Clear and Present Danger Revised: Dennis.
In Dennis v. United States,497 the Court sustained the constitutionality of the Smith Act,
498 which proscribed advocacy of the overthrow by force and violence of the government of the United States, and upheld convictions under it. Dennis’ importance here is in the rewriting of the clear and present danger test. For a plurality of four, Chief Justice Vinson acknowledged that the Court had in recent years relied on the Holmes-Brandeis formulation of clear and present danger without actually overruling the older cases that had rejected the test; but while clear and present danger was the proper constitutional test, that “shorthand phrase should [not] be crystallized into a rigid rule to be applied inflexibly without regard to the circumstances of each case.” It was a relative concept. Many of the cases in which it had been used to reverse convictions had turned “on the fact that the interest which the State was attempting to protect was itself too insubstantial to warrant restriction of speech.”499
Here, by contrast, “[o]verthrow of the government by force and violence is certainly a substantial enough interest for the government to limit speech.”500 And in combating that threat, the government need not wait to act until the putsch is about to be executed and the plans are set for action. “If Government is aware that a group aiming at its overthrow is attempting to indoctrinate its members and to commit them to a course whereby they will strike when the leaders feel the circumstances permit, action by the government is required.”501 Therefore, what does the phrase “clear and present danger” import for judgment? “Chief Judge Learned Hand, writing for the majority below, interpreted the phrase as follows: ‘In each case [courts] must ask whether the gravity of the “evil,” discounted by its improbability, justifies such invasion of free speech as is necessary to avoid the danger.’ 183 F.2d at 212. We adopt this statement of the rule. As articulated by Chief Judge Hand, it is as succinct and inclusive as any other we might devise at this time. It takes into consideration those factors which we deem relevant, and relates their significances. More we cannot expect from words.”502 The “gravity of the evil, discounted by its improbability” was found to justify the convictions.503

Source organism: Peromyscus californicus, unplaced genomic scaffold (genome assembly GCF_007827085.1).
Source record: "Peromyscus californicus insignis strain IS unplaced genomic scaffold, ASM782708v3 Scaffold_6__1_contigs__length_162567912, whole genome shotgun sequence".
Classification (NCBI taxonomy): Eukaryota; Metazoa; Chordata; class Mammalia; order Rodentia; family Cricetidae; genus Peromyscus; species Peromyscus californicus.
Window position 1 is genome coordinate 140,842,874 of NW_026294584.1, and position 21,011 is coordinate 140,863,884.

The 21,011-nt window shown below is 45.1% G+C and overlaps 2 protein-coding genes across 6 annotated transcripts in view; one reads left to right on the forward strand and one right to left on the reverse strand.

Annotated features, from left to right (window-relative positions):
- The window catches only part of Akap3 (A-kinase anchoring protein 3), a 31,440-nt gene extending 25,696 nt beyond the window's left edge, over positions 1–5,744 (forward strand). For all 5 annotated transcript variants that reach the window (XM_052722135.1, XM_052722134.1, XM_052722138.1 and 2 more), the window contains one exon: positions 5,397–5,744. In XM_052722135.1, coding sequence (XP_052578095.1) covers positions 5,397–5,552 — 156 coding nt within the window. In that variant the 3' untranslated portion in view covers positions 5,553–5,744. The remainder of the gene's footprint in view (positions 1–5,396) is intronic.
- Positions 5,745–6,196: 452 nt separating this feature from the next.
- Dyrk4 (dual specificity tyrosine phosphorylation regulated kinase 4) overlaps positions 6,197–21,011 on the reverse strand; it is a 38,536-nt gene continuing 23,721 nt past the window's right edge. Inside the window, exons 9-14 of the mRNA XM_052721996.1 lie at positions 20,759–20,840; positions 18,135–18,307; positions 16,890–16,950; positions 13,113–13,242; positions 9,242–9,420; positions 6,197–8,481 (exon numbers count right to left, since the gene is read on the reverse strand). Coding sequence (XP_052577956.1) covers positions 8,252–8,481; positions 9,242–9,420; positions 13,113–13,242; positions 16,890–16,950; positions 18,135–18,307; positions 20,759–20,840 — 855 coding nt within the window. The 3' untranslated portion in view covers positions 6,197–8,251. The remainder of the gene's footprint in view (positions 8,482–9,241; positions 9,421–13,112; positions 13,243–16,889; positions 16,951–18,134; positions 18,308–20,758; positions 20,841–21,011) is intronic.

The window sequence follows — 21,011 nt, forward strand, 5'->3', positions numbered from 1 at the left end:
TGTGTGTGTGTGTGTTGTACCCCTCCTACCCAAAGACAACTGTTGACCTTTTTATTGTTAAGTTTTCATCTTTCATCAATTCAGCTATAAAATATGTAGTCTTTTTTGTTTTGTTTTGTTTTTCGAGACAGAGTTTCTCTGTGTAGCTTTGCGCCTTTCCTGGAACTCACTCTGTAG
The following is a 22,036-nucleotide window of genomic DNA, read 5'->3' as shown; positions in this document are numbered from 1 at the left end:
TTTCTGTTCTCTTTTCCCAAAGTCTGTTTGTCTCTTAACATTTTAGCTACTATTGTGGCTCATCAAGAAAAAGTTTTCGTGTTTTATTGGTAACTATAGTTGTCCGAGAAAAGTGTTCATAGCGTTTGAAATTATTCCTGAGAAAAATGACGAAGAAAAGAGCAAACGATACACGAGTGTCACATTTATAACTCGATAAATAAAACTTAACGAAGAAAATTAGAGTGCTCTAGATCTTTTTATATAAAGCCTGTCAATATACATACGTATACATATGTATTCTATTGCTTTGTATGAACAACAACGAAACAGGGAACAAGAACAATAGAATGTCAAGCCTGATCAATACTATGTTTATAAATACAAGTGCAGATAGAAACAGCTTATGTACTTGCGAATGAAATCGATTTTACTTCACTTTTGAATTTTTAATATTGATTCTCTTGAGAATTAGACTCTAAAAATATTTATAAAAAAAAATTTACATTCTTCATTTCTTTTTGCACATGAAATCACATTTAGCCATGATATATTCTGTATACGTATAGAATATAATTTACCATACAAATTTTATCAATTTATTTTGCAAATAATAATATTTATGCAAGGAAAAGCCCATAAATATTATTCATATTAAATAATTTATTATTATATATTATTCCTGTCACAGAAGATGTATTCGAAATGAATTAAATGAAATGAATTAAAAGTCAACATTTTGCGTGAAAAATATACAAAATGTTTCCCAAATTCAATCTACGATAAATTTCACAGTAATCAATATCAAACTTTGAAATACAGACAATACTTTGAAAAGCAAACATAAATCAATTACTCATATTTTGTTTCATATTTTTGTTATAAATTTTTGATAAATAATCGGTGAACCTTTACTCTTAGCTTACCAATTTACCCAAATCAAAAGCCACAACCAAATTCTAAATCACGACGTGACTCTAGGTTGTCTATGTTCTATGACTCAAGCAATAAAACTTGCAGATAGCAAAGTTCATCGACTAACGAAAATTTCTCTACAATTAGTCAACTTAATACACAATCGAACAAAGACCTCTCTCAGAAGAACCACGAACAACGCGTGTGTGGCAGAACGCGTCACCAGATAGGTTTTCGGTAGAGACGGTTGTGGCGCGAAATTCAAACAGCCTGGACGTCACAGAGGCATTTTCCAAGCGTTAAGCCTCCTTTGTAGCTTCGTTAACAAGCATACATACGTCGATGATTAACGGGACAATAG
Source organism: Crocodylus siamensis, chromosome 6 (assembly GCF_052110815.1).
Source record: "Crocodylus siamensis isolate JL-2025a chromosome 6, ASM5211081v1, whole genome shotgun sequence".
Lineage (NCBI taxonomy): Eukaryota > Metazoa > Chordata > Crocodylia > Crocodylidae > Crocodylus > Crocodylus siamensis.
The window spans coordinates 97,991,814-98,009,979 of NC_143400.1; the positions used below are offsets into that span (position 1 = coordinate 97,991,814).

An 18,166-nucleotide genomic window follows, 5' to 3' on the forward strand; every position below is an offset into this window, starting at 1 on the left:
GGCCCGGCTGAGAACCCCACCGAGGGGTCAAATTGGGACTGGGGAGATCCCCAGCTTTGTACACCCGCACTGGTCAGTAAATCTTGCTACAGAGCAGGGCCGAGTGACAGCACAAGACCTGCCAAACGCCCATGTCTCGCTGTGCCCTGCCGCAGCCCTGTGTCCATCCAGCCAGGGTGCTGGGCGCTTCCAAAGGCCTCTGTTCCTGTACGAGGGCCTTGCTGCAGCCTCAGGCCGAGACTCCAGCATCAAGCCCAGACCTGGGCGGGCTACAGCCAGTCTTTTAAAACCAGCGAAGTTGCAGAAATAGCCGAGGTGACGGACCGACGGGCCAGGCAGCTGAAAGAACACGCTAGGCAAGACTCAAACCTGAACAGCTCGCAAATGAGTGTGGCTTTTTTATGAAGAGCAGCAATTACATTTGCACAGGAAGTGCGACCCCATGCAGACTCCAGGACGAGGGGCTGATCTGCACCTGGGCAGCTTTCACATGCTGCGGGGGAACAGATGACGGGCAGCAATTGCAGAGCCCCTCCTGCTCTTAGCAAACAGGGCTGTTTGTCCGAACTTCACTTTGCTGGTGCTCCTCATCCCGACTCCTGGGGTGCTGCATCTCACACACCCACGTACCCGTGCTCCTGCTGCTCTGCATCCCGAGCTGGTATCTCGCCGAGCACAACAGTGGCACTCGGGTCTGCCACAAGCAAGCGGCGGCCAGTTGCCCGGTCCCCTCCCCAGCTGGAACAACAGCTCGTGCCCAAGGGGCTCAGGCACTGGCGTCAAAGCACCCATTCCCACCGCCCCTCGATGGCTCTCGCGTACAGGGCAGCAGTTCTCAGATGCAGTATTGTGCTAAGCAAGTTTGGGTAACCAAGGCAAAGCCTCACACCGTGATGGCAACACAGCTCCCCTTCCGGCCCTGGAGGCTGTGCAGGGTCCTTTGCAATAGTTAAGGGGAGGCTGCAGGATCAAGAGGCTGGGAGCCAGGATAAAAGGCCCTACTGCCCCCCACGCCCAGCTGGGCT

- 341 U.S. 494 (1951).
- 54 Stat. 670 (1940), 18 U.S.C. § 2385.
- Dennis v. United States, 341 U.S. 494, 508 (1951).
- 341 U.S. at 509.
- 341 U.S. at 508, 509.
- 341 U.S. at 510. Justice Frankfurter, concurring, adopted a balancing test, id. at 517, discussed in the next topic. Justice Jackson appeared to proceed on a conspiracy approach rather than one depending on advocacy. Id. at 561. Justices Black and Douglas dissented, reasserting clear and present danger as the standard. Id. at 579, 581. Note the recurrence to the Learned Hand formulation in Nebraska Press Ass’n v. Stuart, 427 U.S. 539, 562 (1976), although the Court appeared in fact to apply balancing.
- In Yates v. United States, 354 U.S. 298 (1957), the Court substantially limited both the Smith Act and the Dennis case by interpreting the Act to require advocacy of unlawful action, to require the urging of doing something now or in the future, rather than merely advocacy of forcible overthrow as an abstract doctrine, and by finding the evidence lacking to prove the former. Of Dennis, Justice Harlan wrote: “The essence of the Dennis holding was that indoctrination of a group in preparation for future violent action, as well as exhortation to immediate action, by advocacy found to be directed to ‘action for the accomplishment’ of forcible overthrow, to violence as ‘a rule or principle of action,’ and employing ‘language of incitement,’ id. at 511–12, is not constitutionally protected when the group is of sufficient size and cohesiveness, is sufficiently oriented towards action, and other circumstances are such as reasonably to justify apprehension that action will occur.” Id. at 321.